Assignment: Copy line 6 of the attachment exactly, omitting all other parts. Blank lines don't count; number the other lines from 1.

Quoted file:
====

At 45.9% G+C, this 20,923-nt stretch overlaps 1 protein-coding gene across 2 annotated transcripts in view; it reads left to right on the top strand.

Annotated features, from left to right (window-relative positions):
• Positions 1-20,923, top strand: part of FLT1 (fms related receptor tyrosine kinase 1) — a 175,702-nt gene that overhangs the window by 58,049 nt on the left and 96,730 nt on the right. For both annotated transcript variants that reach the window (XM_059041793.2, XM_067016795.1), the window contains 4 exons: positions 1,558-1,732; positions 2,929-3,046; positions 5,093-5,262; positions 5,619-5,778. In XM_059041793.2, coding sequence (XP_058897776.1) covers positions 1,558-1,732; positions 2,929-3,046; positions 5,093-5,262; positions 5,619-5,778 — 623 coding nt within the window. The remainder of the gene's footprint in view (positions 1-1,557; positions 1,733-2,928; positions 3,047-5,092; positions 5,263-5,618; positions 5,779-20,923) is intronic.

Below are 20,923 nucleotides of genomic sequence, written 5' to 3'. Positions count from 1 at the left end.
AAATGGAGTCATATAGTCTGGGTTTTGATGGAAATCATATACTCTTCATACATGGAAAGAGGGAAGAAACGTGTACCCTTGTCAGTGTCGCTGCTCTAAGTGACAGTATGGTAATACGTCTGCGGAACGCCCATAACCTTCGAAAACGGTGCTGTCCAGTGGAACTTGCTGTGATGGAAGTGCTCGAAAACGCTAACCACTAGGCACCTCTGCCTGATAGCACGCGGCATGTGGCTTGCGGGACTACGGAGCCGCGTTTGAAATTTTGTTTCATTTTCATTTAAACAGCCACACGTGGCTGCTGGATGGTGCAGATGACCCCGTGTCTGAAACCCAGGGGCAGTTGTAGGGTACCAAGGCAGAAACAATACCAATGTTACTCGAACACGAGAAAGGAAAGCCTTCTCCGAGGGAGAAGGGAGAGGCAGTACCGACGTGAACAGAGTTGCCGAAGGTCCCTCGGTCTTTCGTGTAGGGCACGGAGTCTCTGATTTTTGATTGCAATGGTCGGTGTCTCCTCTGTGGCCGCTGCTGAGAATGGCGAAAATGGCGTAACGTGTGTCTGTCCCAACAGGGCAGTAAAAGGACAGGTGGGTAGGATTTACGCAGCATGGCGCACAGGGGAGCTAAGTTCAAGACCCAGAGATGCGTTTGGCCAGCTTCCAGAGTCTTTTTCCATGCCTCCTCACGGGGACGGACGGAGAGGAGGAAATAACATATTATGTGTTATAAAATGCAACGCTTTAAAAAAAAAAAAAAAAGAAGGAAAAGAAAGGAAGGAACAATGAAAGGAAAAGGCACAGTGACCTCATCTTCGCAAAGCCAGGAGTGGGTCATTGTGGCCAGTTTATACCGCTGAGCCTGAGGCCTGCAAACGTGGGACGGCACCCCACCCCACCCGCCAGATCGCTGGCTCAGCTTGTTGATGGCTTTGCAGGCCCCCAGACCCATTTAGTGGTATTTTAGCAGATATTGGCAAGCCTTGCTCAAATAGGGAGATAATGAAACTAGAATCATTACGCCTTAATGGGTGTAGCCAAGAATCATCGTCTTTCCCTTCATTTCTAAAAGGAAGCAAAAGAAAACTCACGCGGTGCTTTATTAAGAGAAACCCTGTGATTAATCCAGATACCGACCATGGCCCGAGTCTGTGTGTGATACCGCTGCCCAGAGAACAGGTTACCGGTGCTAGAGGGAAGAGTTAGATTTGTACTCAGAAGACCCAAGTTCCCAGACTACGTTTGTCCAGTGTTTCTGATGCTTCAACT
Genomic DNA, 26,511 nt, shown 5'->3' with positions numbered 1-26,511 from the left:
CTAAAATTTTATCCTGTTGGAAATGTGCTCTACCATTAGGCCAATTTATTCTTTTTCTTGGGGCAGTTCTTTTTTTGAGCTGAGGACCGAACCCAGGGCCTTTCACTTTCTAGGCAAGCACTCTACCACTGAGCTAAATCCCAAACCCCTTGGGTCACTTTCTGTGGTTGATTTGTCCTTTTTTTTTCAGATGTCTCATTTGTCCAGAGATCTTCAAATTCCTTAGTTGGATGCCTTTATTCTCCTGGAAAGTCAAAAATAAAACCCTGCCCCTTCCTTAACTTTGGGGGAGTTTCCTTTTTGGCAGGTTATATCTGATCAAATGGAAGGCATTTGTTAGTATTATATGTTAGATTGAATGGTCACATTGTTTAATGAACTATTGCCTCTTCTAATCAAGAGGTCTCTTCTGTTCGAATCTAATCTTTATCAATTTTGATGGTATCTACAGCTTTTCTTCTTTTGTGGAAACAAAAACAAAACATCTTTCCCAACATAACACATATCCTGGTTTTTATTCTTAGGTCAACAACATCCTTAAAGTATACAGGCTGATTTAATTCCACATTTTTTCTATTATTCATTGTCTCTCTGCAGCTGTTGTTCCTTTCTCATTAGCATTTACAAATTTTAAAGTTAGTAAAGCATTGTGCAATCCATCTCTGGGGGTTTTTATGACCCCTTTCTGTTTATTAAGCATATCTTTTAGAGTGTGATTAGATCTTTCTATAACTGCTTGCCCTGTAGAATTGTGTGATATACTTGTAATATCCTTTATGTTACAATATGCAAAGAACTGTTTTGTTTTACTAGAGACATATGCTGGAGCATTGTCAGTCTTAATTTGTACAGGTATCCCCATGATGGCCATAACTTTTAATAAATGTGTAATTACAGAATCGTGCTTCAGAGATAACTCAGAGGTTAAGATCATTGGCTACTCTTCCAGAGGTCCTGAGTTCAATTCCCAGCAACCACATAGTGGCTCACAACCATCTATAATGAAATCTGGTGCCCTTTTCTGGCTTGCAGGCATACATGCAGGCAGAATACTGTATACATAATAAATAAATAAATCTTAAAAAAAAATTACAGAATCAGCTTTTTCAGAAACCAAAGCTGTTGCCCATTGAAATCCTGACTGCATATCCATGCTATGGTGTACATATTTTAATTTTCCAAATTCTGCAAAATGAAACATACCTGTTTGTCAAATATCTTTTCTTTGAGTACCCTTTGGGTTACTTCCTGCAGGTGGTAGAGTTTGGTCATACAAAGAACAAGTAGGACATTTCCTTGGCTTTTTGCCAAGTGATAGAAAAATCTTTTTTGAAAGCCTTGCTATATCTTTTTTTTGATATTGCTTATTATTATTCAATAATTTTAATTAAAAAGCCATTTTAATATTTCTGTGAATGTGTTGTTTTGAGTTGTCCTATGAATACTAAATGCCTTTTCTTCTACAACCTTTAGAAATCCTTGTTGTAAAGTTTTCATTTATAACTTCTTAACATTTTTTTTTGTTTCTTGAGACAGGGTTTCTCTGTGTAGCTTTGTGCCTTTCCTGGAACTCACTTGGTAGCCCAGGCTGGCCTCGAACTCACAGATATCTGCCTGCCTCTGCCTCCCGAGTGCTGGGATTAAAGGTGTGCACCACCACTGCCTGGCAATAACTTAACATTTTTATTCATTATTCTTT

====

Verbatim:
Genomic DNA, 26,511 nt, shown 5'->3' with positions numbered 1-26,511 from the left: